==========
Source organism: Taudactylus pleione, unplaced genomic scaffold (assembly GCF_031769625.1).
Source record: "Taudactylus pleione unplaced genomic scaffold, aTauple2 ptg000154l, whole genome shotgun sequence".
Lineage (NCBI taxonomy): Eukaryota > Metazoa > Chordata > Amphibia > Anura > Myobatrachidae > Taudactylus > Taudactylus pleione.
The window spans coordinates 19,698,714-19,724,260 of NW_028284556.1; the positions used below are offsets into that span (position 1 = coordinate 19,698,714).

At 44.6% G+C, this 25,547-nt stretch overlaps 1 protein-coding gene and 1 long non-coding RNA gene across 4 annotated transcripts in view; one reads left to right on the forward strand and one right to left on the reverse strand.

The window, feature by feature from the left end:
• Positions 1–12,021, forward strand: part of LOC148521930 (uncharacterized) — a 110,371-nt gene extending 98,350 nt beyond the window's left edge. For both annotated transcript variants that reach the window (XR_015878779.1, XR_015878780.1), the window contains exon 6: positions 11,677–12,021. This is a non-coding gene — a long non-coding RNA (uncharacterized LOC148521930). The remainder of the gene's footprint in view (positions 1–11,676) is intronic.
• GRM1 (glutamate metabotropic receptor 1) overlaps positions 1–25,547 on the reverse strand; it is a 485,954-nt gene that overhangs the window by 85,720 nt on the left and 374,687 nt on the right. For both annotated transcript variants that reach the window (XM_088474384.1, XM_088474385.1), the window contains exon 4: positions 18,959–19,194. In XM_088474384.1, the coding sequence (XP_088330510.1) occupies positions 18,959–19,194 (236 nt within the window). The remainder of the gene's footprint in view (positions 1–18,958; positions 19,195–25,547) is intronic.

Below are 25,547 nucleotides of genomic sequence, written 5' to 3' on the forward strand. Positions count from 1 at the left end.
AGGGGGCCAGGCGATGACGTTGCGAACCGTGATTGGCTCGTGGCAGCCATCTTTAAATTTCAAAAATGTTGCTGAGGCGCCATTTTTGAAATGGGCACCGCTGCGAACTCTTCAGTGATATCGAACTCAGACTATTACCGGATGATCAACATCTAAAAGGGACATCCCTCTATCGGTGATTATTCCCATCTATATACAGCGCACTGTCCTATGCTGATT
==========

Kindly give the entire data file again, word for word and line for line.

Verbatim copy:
Source organism: Taudactylus pleione, unplaced genomic scaffold (assembly GCF_031769625.1).
Source record: "Taudactylus pleione unplaced genomic scaffold, aTauple2 ptg000154l, whole genome shotgun sequence".
Lineage (NCBI taxonomy): Eukaryota > Metazoa > Chordata > Amphibia > Anura > Myobatrachidae > Taudactylus > Taudactylus pleione.
The window spans coordinates 19,698,714-19,724,260 of NW_028284556.1; the positions used below are offsets into that span (position 1 = coordinate 19,698,714).

At 44.6% G+C, this 25,547-nt stretch overlaps 1 protein-coding gene and 1 long non-coding RNA gene across 4 annotated transcripts in view; one reads left to right on the forward strand and one right to left on the reverse strand.

The window, feature by feature from the left end:
• Positions 1–12,021, forward strand: part of LOC148521930 (uncharacterized) — a 110,371-nt gene extending 98,350 nt beyond the window's left edge. For both annotated transcript variants that reach the window (XR_015878779.1, XR_015878780.1), the window contains exon 6: positions 11,677–12,021. This is a non-coding gene — a long non-coding RNA (uncharacterized LOC148521930). The remainder of the gene's footprint in view (positions 1–11,676) is intronic.
• GRM1 (glutamate metabotropic receptor 1) overlaps positions 1–25,547 on the reverse strand; it is a 485,954-nt gene that overhangs the window by 85,720 nt on the left and 374,687 nt on the right. For both annotated transcript variants that reach the window (XM_088474384.1, XM_088474385.1), the window contains exon 4: positions 18,959–19,194. In XM_088474384.1, the coding sequence (XP_088330510.1) occupies positions 18,959–19,194 (236 nt within the window). The remainder of the gene's footprint in view (positions 1–18,958; positions 19,195–25,547) is intronic.

Below are 25,547 nucleotides of genomic sequence, written 5' to 3' on the forward strand. Positions count from 1 at the left end.
AGGGGGCCAGGCGATGACGTTGCGAACCGTGATTGGCTCGTGGCAGCCATCTTTAAATTTCAAAAATGTTGCTGAGGCGCCATTTTTGAAATGGGCACCGCTGCGAACTCTTCAGTGATATCGAACTCAGACTATTACCGGATGATCAACATCTAAAAGGGACATCCCTCTATCGGTGATTATTCCCATCTATATACAGCGCACTGTCCTATGCTGATT